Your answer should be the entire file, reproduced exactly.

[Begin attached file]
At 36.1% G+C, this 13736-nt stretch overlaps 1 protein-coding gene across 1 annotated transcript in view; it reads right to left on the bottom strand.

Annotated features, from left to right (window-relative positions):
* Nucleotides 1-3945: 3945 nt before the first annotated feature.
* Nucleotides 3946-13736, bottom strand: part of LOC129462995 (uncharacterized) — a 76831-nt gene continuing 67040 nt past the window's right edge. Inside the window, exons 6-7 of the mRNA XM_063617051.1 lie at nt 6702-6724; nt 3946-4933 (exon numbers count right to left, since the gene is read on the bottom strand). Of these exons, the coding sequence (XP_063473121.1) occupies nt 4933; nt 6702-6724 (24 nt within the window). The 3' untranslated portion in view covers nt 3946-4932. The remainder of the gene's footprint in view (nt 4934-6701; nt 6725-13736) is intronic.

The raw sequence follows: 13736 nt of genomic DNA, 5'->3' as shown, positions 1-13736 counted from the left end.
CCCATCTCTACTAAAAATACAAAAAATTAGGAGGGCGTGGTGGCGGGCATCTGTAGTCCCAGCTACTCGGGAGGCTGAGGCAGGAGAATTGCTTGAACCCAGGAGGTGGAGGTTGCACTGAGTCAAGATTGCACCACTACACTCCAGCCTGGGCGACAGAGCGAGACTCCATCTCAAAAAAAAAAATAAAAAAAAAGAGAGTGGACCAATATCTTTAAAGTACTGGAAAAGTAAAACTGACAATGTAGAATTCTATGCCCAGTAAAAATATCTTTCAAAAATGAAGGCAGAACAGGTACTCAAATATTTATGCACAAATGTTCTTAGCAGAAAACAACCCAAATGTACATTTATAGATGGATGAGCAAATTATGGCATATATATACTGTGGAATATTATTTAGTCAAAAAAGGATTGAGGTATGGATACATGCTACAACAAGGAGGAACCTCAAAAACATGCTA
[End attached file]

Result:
At 36.1% G+C, this 13736-nt stretch overlaps 1 protein-coding gene across 1 annotated transcript in view; it reads right to left on the bottom strand.

Annotated features, from left to right (window-relative positions):
* Nucleotides 1-3945: 3945 nt before the first annotated feature.
* Nucleotides 3946-13736, bottom strand: part of LOC129462995 (uncharacterized) — a 76831-nt gene continuing 67040 nt past the window's right edge. Inside the window, exons 6-7 of the mRNA XM_063617051.1 lie at nt 6702-6724; nt 3946-4933 (exon numbers count right to left, since the gene is read on the bottom strand). Of these exons, the coding sequence (XP_063473121.1) occupies nt 4933; nt 6702-6724 (24 nt within the window). The 3' untranslated portion in view covers nt 3946-4932. The remainder of the gene's footprint in view (nt 4934-6701; nt 6725-13736) is intronic.

The raw sequence follows: 13736 nt of genomic DNA, 5'->3' as shown, positions 1-13736 counted from the left end.
CCCATCTCTACTAAAAATACAAAAAATTAGGAGGGCGTGGTGGCGGGCATCTGTAGTCCCAGCTACTCGGGAGGCTGAGGCAGGAGAATTGCTTGAACCCAGGAGGTGGAGGTTGCACTGAGTCAAGATTGCACCACTACACTCCAGCCTGGGCGACAGAGCGAGACTCCATCTCAAAAAAAAAAATAAAAAAAAAGAGAGTGGACCAATATCTTTAAAGTACTGGAAAAGTAAAACTGACAATGTAGAATTCTATGCCCAGTAAAAATATCTTTCAAAAATGAAGGCAGAACAGGTACTCAAATATTTATGCACAAATGTTCTTAGCAGAAAACAACCCAAATGTACATTTATAGATGGATGAGCAAATTATGGCATATATATACTGTGGAATATTATTTAGTCAAAAAAGGATTGAGGTATGGATACATGCTACAACAAGGAGGAACCTCAAAAACATGCTA